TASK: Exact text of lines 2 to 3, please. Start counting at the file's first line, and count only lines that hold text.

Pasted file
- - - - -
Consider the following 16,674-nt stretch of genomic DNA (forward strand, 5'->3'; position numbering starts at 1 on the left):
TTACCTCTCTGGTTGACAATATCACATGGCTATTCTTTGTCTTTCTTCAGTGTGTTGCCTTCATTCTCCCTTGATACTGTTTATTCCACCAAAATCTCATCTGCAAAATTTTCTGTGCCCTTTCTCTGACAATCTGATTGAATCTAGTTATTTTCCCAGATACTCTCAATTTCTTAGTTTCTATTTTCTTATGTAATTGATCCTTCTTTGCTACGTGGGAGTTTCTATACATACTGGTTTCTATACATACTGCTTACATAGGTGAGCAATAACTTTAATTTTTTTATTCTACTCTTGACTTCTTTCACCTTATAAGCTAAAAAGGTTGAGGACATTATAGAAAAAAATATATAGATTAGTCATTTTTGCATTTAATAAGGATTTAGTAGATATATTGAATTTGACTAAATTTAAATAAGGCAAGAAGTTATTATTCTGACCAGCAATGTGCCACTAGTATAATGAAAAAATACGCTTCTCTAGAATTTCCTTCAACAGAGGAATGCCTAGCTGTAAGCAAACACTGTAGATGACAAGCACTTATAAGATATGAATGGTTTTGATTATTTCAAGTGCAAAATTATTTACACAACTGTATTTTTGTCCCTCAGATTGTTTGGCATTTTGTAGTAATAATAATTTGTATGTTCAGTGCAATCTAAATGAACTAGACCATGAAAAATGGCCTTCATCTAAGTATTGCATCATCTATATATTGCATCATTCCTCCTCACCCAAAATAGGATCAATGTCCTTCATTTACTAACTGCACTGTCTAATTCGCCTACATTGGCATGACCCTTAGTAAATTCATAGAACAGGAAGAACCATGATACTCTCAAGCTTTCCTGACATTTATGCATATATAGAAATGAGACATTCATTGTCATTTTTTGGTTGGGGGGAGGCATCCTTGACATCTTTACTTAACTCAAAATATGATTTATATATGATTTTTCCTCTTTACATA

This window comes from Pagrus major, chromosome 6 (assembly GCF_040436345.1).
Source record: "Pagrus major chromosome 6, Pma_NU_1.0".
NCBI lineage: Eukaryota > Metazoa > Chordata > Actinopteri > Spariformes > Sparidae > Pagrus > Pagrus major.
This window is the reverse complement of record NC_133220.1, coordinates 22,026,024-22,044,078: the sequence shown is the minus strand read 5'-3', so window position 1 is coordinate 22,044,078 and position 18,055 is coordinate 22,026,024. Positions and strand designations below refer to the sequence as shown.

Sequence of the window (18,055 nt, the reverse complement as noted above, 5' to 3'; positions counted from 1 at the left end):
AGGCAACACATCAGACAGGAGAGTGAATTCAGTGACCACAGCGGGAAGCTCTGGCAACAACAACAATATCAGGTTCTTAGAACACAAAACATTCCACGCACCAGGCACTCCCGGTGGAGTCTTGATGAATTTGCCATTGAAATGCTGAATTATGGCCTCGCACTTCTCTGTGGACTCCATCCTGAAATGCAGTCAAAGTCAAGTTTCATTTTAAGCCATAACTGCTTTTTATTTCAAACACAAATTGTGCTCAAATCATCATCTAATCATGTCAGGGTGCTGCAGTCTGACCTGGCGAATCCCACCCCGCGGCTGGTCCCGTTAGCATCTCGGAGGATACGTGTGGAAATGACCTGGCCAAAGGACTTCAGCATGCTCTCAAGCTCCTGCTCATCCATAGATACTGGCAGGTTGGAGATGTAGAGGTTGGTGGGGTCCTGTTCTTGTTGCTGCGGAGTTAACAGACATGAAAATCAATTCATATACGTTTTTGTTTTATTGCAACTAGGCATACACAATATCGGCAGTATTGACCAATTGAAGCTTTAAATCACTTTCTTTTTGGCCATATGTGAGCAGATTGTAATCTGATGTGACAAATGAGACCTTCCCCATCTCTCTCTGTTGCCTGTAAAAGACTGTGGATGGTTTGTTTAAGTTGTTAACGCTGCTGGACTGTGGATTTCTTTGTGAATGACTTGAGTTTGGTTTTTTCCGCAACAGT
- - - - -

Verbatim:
TTACCTCTCTGGTTGACAATATCACATGGCTATTCTTTGTCTTTCTTCAGTGTGTTGCCTTCATTCTCCCTTGATACTGTTTATTCCACCAAAATCTCATCTGCAAAATTTTCTGTGCCCTTTCTCTGACAATCTGATTGAATCTAGTTATTTTCCCAGATACTCTCAATTTCTTAGTTTCTATTTTCTTATGTAATTGATCCTTCTTTGCTACGTGGGAGTTTCTATACATACTGGTTTCTATACATACTGCTTACATAGGTGAGCAATAACTTTAATTTTTTTATTCTACTCTTGACTTCTTTCACCTTATAAGCTAAAAAGGTTGAGGACATTATAGAAAAAAATATATAGATTAGTCATTTTTGCATTTAATAAGGATTTAGTAGATATATTGAATTTGACTAAATTTAAATAAGGCAAGAAGTTATTATTCTGACCAGCAATGTGCCACTAGTATAATGAAAAAATACGCTTCTCTAGAATTTCCTTCAACAGAGGAATGCCTAGCTGTAAGCAAACACTGTAGATGACAAGCACTTATAAGATATGAATGGTTTTGATTATTTCAAGTGCAAAATTATTTACACAACTGTATTTTTGTCCCTCAGATTGTTTGGCATTTTGTAGTAATAATAATTTGTATGTTCAGTGCAATCTAAATGAACTAGACCATGAAAAATGGCCTTCATCTAAGTATTGCATCATCTATATATTGCATCATTCCTCCTCACCCAAAATAGGATCAATGTCCTTCATTTACTAACTGCACTGTCTAATTCGCCTACATTGGCATGACCCTTAGTAAATTCATAGAACAGGAAGAACCATGATACTCTCAAGCTTTCCTGACATTTATGCATATATAGAAATGAGACATTCATTGTCATTTTTTGGTTGGGGGGAGGCATCCTTGACATCTTTACTTAACTCAAAATATGATTTATATATGATTTTTCCTCTTTACATA

This window comes from Pagrus major, chromosome 6 (assembly GCF_040436345.1).